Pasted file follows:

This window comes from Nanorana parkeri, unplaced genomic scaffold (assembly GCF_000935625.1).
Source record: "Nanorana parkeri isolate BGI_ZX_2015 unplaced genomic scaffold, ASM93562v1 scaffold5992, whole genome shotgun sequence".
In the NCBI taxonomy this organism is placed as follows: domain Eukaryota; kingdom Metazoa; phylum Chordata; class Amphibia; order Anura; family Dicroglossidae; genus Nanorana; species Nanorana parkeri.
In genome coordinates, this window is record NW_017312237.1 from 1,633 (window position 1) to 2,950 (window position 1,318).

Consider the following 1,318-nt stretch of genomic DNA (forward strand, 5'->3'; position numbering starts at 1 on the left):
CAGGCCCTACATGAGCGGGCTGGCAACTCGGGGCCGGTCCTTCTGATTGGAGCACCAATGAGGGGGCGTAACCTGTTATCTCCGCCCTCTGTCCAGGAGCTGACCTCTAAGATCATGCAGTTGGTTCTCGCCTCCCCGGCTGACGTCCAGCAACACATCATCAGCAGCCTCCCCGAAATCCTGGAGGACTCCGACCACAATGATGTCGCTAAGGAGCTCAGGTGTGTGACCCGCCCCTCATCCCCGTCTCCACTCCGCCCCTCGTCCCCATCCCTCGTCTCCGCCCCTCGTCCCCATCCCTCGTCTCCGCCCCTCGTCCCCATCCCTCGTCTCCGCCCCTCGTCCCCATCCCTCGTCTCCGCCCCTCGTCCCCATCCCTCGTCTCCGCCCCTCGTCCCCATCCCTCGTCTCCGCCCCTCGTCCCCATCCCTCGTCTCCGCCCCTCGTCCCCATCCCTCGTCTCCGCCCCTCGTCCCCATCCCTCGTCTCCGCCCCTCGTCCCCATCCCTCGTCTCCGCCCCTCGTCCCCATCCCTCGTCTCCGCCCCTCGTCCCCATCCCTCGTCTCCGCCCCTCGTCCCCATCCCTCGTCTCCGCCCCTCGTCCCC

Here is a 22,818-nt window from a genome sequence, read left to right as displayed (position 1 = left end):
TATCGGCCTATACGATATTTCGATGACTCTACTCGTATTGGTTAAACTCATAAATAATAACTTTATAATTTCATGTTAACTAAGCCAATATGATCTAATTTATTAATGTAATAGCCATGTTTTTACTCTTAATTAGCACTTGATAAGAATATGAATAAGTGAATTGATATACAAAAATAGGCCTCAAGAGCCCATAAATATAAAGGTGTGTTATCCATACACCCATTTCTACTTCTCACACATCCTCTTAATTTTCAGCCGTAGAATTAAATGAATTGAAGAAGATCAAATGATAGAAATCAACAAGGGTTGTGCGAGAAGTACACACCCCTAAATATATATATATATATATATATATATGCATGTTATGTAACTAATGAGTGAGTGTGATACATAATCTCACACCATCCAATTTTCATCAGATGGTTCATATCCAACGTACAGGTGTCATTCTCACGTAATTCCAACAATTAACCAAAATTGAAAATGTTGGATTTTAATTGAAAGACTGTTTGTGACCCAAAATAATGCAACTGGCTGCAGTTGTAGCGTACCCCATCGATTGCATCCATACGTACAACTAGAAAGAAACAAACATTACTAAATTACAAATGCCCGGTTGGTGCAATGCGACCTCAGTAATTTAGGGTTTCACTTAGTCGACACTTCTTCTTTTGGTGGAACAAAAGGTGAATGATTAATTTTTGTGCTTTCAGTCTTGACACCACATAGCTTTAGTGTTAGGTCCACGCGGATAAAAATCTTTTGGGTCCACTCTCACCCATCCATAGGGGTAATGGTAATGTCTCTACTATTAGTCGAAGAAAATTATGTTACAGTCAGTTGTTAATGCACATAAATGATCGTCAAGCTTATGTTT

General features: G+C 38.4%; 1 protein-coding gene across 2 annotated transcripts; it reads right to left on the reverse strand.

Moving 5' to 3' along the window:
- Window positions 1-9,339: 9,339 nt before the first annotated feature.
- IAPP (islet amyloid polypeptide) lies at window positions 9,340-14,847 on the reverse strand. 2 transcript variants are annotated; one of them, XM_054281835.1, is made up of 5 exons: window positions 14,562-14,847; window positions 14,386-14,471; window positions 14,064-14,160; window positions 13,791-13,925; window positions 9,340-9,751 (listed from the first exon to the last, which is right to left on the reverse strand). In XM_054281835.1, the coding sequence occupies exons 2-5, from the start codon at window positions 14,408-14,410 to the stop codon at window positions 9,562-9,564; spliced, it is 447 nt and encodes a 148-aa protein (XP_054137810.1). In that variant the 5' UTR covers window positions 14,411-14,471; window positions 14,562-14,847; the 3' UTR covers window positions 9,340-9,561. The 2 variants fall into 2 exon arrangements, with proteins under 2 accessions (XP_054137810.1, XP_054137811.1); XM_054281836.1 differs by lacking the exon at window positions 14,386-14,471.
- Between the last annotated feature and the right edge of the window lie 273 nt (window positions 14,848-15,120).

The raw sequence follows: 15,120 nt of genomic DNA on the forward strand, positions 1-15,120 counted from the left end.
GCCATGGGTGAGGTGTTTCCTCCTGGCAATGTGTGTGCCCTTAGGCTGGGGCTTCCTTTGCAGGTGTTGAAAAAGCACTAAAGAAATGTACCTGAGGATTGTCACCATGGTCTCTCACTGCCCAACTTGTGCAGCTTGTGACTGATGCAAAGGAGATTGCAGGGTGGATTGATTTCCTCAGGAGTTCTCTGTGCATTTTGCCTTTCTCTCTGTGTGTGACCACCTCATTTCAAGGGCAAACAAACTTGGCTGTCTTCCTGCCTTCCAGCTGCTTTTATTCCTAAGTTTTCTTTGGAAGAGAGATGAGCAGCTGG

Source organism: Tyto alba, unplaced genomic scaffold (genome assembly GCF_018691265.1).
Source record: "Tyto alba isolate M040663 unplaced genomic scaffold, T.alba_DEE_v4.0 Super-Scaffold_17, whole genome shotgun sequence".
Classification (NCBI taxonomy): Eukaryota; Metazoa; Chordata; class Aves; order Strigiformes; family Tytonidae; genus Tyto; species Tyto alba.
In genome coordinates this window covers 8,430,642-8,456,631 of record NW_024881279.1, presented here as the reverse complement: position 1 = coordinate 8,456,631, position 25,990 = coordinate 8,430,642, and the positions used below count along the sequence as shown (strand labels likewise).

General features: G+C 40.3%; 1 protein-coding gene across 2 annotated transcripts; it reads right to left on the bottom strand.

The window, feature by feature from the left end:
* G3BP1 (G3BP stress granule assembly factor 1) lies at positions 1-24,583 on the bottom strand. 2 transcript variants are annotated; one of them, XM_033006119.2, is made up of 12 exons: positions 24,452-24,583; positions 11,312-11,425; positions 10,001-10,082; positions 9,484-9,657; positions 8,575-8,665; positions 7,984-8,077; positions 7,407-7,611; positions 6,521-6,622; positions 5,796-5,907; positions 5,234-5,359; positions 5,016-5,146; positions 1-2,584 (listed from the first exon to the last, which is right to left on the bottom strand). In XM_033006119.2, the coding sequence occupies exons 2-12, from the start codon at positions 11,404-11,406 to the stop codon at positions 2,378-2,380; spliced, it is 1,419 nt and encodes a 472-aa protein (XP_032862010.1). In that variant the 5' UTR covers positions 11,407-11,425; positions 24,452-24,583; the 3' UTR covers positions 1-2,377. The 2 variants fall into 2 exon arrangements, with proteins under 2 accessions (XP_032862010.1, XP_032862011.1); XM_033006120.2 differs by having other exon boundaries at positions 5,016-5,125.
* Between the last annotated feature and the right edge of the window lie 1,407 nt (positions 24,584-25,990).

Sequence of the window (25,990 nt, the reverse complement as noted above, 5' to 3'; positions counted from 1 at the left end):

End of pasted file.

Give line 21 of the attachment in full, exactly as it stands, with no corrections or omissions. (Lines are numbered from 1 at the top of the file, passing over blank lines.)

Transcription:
The window, feature by feature from the left end: